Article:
It is important that you feel confident that any analysis has been carried out reliably and that valid defences are understood or that indefensible issues are tackled so that you have fair, rational and transparent pay for your employees.

Understanding your risk profile and the measures to reduce these risks will protect your company from reputational and financial risks.

How we can help?

Amelore can conduct a gender pay audit and provide you with a report and recommendations now so you can address any issues before this legislation takes effect.

www.amelore.com

M&A – Assessing People and Cultural Fit

So many factors contribute to success in merger and acquisition (M&A) transactions — and many involve getting the right people into the right jobs. Unless the deal involves nothing more than physical assets — which is the exception to the rule of acquisitions in today’s global business world — the acquirer will need talented, high-performing individuals at all levels in order for the deal to reach its full potential.

Consequently, it is critical to assess the target company’s human capital with the same rigor that is applied to the assessment of pension liabilities, inventories, financial statements, and other significant assets. If we agree that people are ultimately a company’s most valuable asset and largely responsible for income generation and revenue growth, identifying and managing people risks and opportunities usually account for the difference between M&A success and failure. In many cases, however, acquirers know very little about the human capital — at least not initially — that may soon be part of their corporate families.

M&A transactions always trigger decisions about individuals. A merger, for example, often produces redundancies; suddenly there are two CFOs, two HR Directors and so on. The question is: Who should go and who should stay (even if in a different role)? In an acquisition, the acquirer must determine whether incumbents from the target are the best people for the job, given the objectives of the new organisation. Talent assessment addresses this important issue.

For each key position, talent assessment aims to answer these questions:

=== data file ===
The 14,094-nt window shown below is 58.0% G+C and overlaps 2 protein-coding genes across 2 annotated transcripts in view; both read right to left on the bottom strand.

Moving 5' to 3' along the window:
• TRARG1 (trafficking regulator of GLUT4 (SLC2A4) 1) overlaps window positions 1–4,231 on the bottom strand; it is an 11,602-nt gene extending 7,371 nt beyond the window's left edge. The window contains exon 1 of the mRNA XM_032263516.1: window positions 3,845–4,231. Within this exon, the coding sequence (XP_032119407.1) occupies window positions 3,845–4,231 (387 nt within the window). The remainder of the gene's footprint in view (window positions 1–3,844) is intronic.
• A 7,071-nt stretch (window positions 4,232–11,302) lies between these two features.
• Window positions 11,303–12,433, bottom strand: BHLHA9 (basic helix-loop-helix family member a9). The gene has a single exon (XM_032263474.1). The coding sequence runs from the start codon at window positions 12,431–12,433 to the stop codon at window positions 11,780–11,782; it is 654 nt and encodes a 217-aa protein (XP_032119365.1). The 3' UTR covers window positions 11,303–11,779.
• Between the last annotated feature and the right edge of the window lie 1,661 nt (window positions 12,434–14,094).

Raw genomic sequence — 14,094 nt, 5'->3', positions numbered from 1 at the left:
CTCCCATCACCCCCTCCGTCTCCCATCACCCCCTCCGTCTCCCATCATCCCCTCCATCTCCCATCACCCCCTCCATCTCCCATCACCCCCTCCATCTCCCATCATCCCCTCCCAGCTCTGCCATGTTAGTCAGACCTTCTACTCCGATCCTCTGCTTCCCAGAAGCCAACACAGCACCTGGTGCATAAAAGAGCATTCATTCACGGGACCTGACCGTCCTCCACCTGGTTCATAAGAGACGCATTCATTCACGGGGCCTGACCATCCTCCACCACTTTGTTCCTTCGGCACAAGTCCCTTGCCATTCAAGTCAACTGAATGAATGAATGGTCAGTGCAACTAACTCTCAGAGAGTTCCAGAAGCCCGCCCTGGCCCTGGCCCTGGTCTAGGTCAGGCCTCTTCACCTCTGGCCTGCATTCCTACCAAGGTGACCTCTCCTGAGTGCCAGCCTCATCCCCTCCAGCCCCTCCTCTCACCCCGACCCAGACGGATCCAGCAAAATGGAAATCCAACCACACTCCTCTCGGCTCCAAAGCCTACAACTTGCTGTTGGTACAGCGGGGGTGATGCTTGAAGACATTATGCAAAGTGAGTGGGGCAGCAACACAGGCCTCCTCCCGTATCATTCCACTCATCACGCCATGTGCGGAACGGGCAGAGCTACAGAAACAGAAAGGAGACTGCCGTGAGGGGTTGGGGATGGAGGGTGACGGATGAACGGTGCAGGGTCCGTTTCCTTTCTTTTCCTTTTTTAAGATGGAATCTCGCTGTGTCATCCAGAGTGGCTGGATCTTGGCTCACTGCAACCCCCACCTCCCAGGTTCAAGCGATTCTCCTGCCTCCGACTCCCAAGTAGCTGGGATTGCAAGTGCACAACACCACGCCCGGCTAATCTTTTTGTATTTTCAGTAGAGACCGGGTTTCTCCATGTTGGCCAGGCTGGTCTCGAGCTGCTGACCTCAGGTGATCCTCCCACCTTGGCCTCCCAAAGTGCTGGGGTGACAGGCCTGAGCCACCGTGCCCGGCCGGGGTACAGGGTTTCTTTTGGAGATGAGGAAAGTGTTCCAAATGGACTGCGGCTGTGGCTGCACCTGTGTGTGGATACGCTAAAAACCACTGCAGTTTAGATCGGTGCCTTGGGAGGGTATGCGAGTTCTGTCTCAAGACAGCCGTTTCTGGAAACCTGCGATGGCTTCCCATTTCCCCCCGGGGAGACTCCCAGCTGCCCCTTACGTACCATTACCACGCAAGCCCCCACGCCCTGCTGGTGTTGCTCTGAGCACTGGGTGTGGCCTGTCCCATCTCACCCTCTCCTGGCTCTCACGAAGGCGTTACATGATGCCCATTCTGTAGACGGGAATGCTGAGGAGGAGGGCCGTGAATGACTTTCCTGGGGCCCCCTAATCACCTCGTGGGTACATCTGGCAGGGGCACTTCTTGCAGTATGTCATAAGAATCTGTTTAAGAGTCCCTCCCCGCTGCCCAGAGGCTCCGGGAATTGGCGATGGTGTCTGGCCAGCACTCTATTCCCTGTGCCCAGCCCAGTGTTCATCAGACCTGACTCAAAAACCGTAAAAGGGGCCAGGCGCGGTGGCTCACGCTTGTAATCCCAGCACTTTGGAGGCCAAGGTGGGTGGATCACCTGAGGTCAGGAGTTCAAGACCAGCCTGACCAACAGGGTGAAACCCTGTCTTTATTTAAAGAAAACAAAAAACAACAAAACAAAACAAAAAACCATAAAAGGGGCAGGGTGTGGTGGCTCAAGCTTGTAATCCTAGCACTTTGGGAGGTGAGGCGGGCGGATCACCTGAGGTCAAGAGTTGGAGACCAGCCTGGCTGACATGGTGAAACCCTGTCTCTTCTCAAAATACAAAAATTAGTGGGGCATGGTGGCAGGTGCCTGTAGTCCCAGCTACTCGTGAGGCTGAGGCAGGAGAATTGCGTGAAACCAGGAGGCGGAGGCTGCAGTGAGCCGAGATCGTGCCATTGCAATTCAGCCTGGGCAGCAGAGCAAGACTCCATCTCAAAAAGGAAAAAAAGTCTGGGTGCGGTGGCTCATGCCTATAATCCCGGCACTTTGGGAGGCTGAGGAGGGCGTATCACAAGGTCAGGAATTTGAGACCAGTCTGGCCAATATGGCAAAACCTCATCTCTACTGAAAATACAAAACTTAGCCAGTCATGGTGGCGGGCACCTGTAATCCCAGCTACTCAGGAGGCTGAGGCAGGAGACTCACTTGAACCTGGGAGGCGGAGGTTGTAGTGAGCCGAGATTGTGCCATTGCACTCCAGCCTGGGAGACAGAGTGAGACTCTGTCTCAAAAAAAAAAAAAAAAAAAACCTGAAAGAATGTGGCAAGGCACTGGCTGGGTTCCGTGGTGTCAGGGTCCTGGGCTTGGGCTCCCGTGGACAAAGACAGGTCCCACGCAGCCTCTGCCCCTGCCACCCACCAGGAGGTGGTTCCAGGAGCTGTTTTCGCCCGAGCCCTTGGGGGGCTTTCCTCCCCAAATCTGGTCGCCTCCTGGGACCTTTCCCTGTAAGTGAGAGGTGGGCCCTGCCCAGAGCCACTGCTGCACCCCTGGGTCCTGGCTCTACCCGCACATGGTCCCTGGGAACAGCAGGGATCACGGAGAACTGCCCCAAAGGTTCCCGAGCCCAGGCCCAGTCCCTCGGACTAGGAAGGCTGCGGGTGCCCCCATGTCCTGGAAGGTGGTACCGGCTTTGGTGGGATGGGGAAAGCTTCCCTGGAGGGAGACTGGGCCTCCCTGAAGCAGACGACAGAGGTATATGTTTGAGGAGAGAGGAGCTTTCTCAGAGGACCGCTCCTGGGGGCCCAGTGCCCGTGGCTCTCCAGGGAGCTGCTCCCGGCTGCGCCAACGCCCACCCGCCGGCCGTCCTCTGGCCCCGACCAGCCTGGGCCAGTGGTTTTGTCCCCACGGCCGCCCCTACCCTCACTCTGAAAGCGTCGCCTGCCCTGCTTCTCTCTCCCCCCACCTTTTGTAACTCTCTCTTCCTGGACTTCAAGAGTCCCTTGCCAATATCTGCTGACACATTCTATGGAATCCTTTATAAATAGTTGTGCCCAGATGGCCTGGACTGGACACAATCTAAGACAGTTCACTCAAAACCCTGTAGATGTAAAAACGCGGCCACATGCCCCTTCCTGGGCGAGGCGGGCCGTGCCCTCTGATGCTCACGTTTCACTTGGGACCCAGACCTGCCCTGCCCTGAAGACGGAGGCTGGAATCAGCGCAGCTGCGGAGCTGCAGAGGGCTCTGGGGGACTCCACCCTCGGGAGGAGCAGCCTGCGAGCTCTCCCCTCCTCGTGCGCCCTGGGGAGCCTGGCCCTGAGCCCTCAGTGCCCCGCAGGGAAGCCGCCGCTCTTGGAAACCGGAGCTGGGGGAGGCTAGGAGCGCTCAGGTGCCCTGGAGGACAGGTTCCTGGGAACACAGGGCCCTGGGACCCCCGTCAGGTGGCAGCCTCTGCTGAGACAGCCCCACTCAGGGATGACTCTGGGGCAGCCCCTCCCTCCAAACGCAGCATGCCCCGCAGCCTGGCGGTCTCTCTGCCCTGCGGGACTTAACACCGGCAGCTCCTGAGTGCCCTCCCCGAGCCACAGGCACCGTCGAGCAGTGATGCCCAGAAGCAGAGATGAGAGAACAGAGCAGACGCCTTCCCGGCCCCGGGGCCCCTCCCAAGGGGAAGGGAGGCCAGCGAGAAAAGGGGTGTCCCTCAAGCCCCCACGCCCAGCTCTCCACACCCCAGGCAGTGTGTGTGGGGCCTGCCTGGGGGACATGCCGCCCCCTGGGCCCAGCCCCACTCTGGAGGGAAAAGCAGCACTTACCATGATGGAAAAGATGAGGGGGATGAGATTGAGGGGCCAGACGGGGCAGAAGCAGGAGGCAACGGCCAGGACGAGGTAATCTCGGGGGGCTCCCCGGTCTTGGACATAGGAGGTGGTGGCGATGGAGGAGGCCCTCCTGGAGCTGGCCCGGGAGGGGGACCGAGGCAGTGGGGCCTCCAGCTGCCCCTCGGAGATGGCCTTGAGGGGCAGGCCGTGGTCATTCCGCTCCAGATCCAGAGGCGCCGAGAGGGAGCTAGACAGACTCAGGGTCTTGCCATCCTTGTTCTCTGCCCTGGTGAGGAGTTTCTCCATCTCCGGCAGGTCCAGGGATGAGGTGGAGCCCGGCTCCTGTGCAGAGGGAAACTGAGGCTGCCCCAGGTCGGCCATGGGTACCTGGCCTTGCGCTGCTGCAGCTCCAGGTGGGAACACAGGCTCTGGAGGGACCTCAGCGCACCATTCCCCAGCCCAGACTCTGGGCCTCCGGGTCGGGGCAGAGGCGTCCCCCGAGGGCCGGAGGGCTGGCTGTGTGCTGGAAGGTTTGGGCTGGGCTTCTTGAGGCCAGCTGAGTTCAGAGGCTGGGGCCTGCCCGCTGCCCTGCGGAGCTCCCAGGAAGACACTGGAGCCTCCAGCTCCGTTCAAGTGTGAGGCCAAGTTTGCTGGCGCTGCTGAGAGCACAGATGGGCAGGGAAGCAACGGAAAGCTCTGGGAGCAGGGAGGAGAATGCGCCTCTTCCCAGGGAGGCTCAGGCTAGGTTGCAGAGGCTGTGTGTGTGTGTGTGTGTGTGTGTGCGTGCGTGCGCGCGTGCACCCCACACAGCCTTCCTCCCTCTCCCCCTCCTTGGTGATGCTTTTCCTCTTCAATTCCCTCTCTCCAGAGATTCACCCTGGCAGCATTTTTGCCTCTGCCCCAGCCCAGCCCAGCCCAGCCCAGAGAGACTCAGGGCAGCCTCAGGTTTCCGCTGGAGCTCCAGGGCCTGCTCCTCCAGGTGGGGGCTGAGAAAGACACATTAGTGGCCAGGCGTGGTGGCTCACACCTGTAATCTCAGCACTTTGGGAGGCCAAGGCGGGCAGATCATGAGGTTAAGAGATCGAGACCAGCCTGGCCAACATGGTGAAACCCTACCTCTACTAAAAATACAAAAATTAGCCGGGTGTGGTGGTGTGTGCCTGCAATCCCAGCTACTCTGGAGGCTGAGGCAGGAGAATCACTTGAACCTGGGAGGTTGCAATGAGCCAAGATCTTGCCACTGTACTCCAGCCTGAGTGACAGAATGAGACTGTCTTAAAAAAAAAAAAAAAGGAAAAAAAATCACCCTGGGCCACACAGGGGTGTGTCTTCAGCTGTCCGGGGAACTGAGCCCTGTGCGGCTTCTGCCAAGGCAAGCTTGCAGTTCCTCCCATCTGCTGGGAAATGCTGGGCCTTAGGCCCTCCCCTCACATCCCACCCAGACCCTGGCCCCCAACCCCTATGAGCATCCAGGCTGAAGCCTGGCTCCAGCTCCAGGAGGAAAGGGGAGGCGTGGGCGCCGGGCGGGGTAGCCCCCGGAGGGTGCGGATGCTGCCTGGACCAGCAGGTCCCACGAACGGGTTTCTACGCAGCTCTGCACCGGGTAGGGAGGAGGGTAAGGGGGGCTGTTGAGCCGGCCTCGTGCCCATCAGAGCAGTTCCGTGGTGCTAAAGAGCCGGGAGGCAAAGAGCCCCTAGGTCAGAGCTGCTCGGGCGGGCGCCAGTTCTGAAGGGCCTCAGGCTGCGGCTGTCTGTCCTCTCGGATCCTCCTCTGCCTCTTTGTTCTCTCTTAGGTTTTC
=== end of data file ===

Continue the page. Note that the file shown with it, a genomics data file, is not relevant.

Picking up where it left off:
• Can this individual successfully achieve the business strategy?
  • Has he or she demonstrated leadership that produces results?
  • What is the employee’s industry-specific knowledge?
  • How well does this person manage relationships?
  • Will this individual be able to work within our culture effectively?
  • Does he or she develop the talents of key subordinates?
  • How long will this person stay and remain motivated?
  • Are there any reasons for concern about stability or volatility?

Pre-close pressure

Talent assessment can be completed at any time, but the more information an acquirer has before signing a letter of intent or closing the deal, the better. For many practical reasons, however, this almost never happens. Time is insufficient. Data from the target are spotty or unavailable. Or the target will not give access to its key people. As a result, a big part of talent assessment tends to be done after the closing, when the acquirer has full control.

Thus, organizations should do whatever they can to overcome these barriers as early in the deal as possible. While a full, formal assessment may not be possible in the early stages of a deal, many actions can be taken to begin the assessment process and get an early read on people and potential deal risks that allow for an early determination of whether to proceed with the deal or walk away.

These include observing behaviour during management presentations and meetings, reviewing CVs provided in the data room, conducting internet searches (or “desktop” research), and conducting informal operational or functional meetings as part of the due diligence process.

The target’s deal team can begin compiling a list of business, leadership, and other behavioural attributes that begin to tell the story of whether a key or critical employee will fit into the go-forward organisation or kill the deal.

The figure below describes the assessment approaches and tools that can be utilised for a systematised approach to talent assessment that will ensure thoroughness and save valuable time.

Screen Shot 2016-05-17 at 16.58.11

In our experience, there are five steps in the process.

  1. Clarify the business imperative

Always begin with the objectives of the deal and expectations for the new organisation. Talent, after all, must be measured against its potential to fulfil those expectations. A clear understanding of business objectives should guide the assessment. For example, is quick turnaround of the business needed, are growth objectives very high, or is the acquisition in a stable environment that will need little change?